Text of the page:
I’m starting to feel uncomfortable about the whole Santa-lie that we are forced to perpetuate, year on year until some cheeky gob-shite at school blurts out the fateful words, “it’s just your mum and dad”**. I hate the commercialism of Christmas that Santa reinforces and have started my own campaign to drill home the true meaning. The children love the nativity story and baby Jesus gets a lot of air time around here. Last year Zoë and I cuddled up to watch a film of the Christmas story, complete with circumcision, a traumatic birth scene and a gruesome beheading. It was screened a 2pm so I assumed it would be suitable for a nearly-3 year old. She thoroughly enjoyed it though so I’m hoping it will be on again.

The Christmas activities really snowball*** this week with the pinnacle being the school concert, complete with the nursery nativity and rendition of Five Tubby Snowmen. Zoë is playing an angel and I predict that I will be in pieces, either with laughter or tears or perhaps both. Term ends on Friday and then the excitement will really start to build. I mean my own, of course and I hope I won’t be burned out by the 25th and be too knackered to enjoy it. I will perhaps slow down with the glitter activities and focus on more important tasks such as getting the sprouts on and decorating the tree*.

Ten more sleeps!!!

**in my case it was my big sister. I can still recall the brief devastation followed by reluctant acceptance.
***see what I did there…


Seasonal Blackmail

My every waking moment continues to be occupied with all things Christmassy and I can’t help but wonder, what did I do before, when I wasn’t drying oranges, making play-dough stars, crocheting snowflakes or playing God with my Christmas card list? I’m starting to dread January, when there will be NOTHING TO DO. I’m so ahead of myself that my clothes are already too tight and the gluttony hasn’t even begun. Having said that, I STILL haven’t ordered the bloody turkey…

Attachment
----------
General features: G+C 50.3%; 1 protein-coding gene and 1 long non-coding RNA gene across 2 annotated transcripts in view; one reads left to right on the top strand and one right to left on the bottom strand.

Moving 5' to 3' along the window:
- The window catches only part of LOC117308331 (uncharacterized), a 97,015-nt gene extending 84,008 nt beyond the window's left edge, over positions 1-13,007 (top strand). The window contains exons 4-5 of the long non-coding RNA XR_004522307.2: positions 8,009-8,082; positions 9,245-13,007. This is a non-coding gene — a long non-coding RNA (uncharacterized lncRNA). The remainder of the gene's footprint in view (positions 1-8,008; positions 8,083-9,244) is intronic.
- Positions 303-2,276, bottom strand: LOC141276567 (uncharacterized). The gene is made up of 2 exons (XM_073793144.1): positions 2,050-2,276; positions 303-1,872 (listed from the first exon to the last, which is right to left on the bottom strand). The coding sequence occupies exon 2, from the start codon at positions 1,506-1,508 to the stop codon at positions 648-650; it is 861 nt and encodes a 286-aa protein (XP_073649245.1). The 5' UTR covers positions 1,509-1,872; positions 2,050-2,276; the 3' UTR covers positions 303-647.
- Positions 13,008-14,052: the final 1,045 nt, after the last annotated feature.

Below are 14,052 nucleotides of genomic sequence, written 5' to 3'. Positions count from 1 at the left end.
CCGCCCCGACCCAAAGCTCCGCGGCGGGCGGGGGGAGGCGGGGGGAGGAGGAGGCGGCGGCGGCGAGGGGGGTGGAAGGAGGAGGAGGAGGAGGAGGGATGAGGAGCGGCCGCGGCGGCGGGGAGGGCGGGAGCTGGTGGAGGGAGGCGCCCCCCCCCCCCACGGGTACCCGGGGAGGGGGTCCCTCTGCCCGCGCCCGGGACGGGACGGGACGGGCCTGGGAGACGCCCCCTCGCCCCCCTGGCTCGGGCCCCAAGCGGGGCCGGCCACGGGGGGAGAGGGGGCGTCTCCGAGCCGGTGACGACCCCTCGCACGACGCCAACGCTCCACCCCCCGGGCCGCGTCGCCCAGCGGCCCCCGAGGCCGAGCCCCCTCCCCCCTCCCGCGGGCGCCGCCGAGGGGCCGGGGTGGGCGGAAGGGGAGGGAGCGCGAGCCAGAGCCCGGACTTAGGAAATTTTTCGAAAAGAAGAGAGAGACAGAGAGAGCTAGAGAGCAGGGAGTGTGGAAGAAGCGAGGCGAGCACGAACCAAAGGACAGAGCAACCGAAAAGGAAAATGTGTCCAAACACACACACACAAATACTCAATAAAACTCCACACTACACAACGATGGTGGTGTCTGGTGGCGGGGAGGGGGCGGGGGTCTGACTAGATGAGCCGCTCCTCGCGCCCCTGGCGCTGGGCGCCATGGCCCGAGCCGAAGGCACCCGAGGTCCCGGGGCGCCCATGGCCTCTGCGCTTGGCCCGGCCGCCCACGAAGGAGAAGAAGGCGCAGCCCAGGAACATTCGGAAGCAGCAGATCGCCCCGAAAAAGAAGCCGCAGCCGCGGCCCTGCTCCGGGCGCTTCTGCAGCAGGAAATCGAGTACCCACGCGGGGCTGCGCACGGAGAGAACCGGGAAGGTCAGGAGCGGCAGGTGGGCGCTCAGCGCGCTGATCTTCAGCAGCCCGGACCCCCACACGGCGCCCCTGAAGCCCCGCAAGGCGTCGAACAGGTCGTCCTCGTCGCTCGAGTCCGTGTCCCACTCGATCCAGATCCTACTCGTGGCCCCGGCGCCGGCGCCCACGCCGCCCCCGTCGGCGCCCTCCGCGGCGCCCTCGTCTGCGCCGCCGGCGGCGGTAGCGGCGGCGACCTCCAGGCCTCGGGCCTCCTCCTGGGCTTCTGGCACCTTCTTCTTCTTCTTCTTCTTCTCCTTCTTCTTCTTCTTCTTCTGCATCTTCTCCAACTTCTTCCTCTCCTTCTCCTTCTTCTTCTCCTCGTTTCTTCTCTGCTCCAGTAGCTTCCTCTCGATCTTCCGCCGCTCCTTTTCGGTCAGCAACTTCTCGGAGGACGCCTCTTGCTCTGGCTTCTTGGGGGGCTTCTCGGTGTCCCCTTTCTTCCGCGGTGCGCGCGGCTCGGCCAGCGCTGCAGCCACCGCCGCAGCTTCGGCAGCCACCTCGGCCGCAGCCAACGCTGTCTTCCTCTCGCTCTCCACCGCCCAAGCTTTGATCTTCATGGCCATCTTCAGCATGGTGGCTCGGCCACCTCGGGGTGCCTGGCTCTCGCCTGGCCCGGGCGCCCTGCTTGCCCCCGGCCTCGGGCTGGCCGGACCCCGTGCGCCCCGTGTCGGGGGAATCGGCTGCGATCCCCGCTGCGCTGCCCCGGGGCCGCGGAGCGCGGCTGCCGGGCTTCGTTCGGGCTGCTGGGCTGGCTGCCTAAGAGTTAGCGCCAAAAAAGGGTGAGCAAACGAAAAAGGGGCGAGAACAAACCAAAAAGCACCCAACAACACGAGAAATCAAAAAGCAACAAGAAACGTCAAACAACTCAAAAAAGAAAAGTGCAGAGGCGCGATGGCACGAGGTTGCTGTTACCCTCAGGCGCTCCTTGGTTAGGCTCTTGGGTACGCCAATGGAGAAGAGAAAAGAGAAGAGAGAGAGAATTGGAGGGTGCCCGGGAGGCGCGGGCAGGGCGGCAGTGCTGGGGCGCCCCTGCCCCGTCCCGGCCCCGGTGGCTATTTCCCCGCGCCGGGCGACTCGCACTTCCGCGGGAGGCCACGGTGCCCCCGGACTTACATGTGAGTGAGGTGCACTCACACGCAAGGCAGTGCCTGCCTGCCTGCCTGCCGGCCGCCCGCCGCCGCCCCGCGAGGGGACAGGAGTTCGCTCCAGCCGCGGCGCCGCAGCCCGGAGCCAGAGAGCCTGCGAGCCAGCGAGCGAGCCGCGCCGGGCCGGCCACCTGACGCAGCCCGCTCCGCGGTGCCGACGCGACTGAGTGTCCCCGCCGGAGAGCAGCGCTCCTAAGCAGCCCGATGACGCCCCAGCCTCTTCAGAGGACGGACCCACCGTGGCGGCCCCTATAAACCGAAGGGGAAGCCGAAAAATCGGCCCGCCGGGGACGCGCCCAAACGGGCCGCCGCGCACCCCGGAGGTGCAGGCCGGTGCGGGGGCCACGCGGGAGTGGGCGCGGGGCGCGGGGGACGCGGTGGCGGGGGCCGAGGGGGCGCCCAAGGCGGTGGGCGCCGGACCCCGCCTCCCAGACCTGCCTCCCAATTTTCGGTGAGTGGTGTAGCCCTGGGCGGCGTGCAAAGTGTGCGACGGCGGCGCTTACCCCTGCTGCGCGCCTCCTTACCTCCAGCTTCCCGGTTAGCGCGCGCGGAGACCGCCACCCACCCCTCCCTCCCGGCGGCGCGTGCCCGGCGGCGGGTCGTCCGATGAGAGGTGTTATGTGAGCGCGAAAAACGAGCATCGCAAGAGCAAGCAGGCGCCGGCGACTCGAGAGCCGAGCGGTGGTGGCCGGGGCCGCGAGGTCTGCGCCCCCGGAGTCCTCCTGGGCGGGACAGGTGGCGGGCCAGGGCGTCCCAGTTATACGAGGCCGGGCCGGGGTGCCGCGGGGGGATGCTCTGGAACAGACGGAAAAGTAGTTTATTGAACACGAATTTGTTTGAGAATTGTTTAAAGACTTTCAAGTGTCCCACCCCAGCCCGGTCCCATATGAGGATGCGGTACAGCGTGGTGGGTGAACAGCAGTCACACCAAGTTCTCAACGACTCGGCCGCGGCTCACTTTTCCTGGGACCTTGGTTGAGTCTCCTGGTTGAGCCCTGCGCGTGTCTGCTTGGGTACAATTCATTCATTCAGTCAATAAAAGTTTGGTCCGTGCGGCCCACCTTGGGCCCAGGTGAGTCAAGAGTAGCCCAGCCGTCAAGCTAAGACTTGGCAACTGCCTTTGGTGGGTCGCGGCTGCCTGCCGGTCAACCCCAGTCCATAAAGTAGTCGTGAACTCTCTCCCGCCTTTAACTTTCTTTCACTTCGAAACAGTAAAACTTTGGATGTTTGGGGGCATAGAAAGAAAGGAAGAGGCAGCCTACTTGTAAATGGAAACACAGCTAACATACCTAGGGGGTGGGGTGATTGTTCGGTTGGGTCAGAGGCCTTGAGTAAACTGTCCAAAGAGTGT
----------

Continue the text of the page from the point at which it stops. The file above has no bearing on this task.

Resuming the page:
Blatant child exploitation

The biggest tick off my Xmas to-do list was our Christmas card which is now one of those traditions that must be upheld, come hell or high water. It began, innocently enough, when our first-born was a baby and we thought how cute it would be to stick a tea-towel on her head and snap her surrounded by toy sheep, dressed as a biblical shepherd. People LOVED it and it stayed on many a mantelpiece well into the spring. The following year we upped our game with the convenient arrival of our second daughter who was type-cast to play baby Jesus. With the addition of a few tin-foil props and some shoddy PhotoShop(tm) effects we triumphed once more and there was no going back. As they are still little and not yet jaded or cynical, it’s relatively easy to get the children to play along but I realise that eventually they will rebel and refuse to be part of this shameless act of child exploitation. I think we have another two years, maximum. I am delighted with this year’s effort though, and for the first time we’ve splashed out and had it properly printed. This means no blank card and pritt stick marathon for me which will free up at least three evenings to thread up my dried oranges and hang the paper chains.

The children are almost enjoying the preparations as much as me and are just young enough not to be demanding of every toy in the Tesco Gift Guide but still old enough to properly enjoy all the glittery, crafty homemade stuff (when my blood pressure is low enough for me to let them join in….). They are also at that truly wonderful stage where they respond brilliantly to Christmas blackmail. I have been shamelessly wielding the threat of Santa not coming and disallowing advent sweets for petty misdemeanours. Behavior has been transformed and mealtimes are almost bearable. This is another reason to dread the new year. It’s a long wait til the Easter bunny and I don’t think he has the same clout.

In other, non-festive news, we have waved off our last lot of WWOOFers, I have successfully catered a lunch for 22 people and best of all, I have become a Guest Blogger! Happy days.